Offered by Gooding & Company | Pebble Beach, California | August 15-16, 2015

Photo - Gooding & Company

Photo – Gooding & Company

What I like most about this car is that I can imagine it being 1912 (well, as best I can) and being the rich guy who is being chauffeured around in this giant thing. The looks such a giant touring car must’ve gotten back in the day must have been awesome. The Model 30 was an expensive ride in 1912, costing around $4,200 in Seven-Passenger Touring form. It was the cheapest body style you could get on this, Packard’s big four for 1912.

The engine is a 7.1-liter straight-four making 30 horsepower. This car has a nice Victoria top to shade wealthy passengers while the chauffeur bakes up front. White tires on white rims accented by body color paint really make this thing pop visually. We love white tires.

Of the 1,250 Model 30s built in 1912 (which was the final year for the model introduced in 1907), it is thought that there are only about 10 left, with this being, perhaps, the best. Actually it is the best as the interior is remarkably original. It was formerly in the Harrah Collection and should bring between $325,000-$375,000. Click here for more info and here for the rest of Gooding’s auction lineup.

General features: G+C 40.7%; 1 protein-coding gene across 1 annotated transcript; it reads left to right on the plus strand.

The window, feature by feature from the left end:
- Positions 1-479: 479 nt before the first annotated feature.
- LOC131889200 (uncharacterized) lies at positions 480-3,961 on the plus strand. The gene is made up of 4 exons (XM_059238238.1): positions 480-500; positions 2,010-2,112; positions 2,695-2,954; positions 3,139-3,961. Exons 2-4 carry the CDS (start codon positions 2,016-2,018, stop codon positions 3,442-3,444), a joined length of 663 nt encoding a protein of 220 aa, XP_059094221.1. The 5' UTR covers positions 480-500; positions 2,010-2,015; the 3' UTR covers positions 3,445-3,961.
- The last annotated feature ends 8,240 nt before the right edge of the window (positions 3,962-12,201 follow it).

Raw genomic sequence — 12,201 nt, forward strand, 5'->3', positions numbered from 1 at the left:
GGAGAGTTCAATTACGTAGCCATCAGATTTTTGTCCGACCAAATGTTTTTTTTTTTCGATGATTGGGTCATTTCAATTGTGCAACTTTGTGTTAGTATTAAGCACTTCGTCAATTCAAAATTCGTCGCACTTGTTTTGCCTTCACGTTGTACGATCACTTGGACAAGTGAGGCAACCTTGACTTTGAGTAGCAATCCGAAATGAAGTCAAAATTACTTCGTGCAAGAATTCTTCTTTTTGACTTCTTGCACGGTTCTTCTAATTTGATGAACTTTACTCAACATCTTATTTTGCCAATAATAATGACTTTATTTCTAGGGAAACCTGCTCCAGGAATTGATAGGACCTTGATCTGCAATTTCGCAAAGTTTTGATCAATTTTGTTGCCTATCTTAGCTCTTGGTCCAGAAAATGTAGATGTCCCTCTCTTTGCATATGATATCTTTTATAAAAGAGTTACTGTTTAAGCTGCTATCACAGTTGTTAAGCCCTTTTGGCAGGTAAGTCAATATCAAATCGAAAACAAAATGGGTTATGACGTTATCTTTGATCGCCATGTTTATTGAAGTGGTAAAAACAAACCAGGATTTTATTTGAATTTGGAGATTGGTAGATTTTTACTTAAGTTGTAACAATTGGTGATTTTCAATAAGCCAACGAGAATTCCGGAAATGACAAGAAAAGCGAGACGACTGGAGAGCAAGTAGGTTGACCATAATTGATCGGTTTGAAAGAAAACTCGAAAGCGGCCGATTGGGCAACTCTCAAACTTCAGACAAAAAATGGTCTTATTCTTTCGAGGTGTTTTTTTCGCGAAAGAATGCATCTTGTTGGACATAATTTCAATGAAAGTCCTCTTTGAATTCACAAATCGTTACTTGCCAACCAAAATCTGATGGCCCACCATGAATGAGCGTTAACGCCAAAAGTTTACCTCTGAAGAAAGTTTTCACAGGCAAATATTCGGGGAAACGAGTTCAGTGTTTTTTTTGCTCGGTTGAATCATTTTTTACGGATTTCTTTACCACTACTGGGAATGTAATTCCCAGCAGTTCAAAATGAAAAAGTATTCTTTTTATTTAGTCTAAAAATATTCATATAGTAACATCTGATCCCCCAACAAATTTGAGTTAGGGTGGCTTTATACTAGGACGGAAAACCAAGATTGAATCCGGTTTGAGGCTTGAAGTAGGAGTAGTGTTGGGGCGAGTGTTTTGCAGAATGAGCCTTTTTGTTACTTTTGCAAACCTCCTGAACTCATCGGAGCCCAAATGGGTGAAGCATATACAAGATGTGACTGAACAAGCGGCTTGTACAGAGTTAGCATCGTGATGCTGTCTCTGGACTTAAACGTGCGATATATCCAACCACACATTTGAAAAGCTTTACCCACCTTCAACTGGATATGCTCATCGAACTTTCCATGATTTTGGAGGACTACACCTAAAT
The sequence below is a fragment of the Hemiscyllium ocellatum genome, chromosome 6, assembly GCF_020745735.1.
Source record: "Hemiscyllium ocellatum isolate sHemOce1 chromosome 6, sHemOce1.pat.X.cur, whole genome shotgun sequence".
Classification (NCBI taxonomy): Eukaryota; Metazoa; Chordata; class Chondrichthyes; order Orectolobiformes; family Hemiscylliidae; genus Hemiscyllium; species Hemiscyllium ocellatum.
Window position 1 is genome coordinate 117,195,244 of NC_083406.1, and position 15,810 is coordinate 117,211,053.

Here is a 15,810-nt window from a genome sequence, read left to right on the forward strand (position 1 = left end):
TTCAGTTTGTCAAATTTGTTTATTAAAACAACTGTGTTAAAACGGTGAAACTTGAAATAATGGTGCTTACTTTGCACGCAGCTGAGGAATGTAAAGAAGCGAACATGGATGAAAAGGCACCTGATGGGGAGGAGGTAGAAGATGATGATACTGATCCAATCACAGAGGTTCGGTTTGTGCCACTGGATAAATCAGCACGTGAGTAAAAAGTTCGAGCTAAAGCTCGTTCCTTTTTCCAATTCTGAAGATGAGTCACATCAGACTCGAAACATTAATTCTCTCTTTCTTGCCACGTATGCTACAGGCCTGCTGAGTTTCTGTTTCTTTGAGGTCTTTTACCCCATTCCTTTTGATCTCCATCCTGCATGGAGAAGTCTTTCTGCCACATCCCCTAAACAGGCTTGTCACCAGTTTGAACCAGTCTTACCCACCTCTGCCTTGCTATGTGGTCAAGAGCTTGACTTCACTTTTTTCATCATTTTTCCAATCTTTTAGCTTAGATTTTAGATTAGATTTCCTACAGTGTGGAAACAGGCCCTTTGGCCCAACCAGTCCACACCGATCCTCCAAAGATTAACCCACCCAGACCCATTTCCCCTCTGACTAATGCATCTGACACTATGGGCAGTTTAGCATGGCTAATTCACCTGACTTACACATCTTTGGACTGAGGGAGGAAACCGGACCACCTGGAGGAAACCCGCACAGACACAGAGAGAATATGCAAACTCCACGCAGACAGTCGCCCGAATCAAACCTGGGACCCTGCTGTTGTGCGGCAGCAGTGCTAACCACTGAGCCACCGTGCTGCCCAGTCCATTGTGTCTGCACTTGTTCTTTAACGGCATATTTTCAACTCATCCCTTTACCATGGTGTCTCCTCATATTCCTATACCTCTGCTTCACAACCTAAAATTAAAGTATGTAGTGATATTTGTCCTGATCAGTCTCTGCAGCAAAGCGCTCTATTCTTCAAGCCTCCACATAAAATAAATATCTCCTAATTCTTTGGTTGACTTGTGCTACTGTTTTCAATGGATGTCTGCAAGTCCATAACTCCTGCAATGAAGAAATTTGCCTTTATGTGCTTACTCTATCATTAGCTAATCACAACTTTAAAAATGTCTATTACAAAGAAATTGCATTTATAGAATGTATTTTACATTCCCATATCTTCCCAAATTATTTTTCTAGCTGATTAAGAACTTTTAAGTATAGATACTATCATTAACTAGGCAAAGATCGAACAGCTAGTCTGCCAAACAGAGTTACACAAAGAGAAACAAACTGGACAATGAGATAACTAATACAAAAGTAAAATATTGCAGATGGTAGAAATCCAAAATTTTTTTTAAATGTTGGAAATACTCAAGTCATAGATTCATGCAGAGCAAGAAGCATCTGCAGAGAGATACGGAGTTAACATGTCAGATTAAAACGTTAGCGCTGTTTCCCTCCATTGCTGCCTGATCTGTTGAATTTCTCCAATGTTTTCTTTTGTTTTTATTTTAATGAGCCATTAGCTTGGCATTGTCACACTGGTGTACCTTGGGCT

Update: Sold $280,000.

Fiat Eden Roc

1956 Fiat Eden Roc by Pinin Farina

Offered by Gooding & Company | Pebble Beach, California | August 15-16, 2015

Photo - Gooding & Company

Photo – Gooding & Company

The Fiat 600 Multipla isn’t one of the sexiest cars ever built – far from it. But it did have a solid layout and drivetrain – enough to move nearly a quarter of a million of them off dealer lots between 1956 and 1969. The Fiat 500 and 600 were the basis for quite a variety of “beach cars” built for wealthy people who didn’t need something practical for everyday driving, but for a way to get from the front door to the ocean.

So when Fiat president Gianni Agnelli wanted a car for just that purpose, Pinin Farina took a 600 Multipla, widened it a little, and crafted this really pretty open-air little transporter. It is powered by a 962cc straight-four (mounted at the rear) making 50 horsepower. It features an early-Econoline setup with the driver essentially riding the windshield, but it’s quite pretty. It has a very Cary Grant-in-1950s-Italy sort of feel about it, doesn’t it?

Agnelli’s Eden Roc premiered at the 1956 Paris Motor Show and it caught the eye of an American oil man who commissioned another example (this one). It’s had two owners (both of the same family) since new and was restored sometime post-2008. Both examples still exist but this is likely the only one that will ever be available. No pre-sale estimate is available as there is no sale history for this model. Click here for more info and here for more from this sale.